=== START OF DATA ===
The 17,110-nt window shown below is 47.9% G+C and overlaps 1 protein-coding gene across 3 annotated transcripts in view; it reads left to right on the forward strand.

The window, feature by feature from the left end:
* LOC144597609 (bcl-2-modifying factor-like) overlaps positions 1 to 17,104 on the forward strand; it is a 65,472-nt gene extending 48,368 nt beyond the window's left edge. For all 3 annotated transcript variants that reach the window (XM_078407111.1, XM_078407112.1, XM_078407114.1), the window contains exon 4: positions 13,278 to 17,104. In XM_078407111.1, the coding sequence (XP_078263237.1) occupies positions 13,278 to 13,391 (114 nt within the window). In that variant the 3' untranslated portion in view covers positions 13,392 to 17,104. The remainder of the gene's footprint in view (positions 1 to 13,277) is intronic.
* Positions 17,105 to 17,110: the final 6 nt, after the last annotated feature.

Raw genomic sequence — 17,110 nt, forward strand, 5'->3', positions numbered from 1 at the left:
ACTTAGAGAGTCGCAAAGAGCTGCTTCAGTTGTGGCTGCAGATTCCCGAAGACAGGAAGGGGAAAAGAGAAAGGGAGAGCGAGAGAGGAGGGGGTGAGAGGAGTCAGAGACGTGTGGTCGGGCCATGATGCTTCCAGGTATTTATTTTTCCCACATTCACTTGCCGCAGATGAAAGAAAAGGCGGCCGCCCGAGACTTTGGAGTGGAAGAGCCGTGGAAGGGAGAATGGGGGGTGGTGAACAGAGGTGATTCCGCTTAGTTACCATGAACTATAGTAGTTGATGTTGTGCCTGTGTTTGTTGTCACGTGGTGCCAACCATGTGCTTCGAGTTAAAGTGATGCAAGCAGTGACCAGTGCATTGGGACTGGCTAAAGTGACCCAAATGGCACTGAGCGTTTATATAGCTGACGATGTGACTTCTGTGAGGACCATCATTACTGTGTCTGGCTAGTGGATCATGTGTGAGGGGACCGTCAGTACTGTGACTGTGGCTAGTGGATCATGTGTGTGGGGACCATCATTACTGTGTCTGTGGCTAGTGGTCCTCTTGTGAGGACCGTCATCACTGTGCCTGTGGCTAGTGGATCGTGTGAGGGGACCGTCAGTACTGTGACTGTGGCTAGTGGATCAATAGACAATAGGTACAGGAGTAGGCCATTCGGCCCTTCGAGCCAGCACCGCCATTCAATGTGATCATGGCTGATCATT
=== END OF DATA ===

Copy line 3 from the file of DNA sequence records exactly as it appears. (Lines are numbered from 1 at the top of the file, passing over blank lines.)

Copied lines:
* LOC144597609 (bcl-2-modifying factor-like) overlaps positions 1 to 17,104 on the forward strand; it is a 65,472-nt gene extending 48,368 nt beyond the window's left edge. For all 3 annotated transcript variants that reach the window (XM_078407111.1, XM_078407112.1, XM_078407114.1), the window contains exon 4: positions 13,278 to 17,104. In XM_078407111.1, the coding sequence (XP_078263237.1) occupies positions 13,278 to 13,391 (114 nt within the window). In that variant the 3' untranslated portion in view covers positions 13,392 to 17,104. The remainder of the gene's footprint in view (positions 1 to 13,277) is intronic.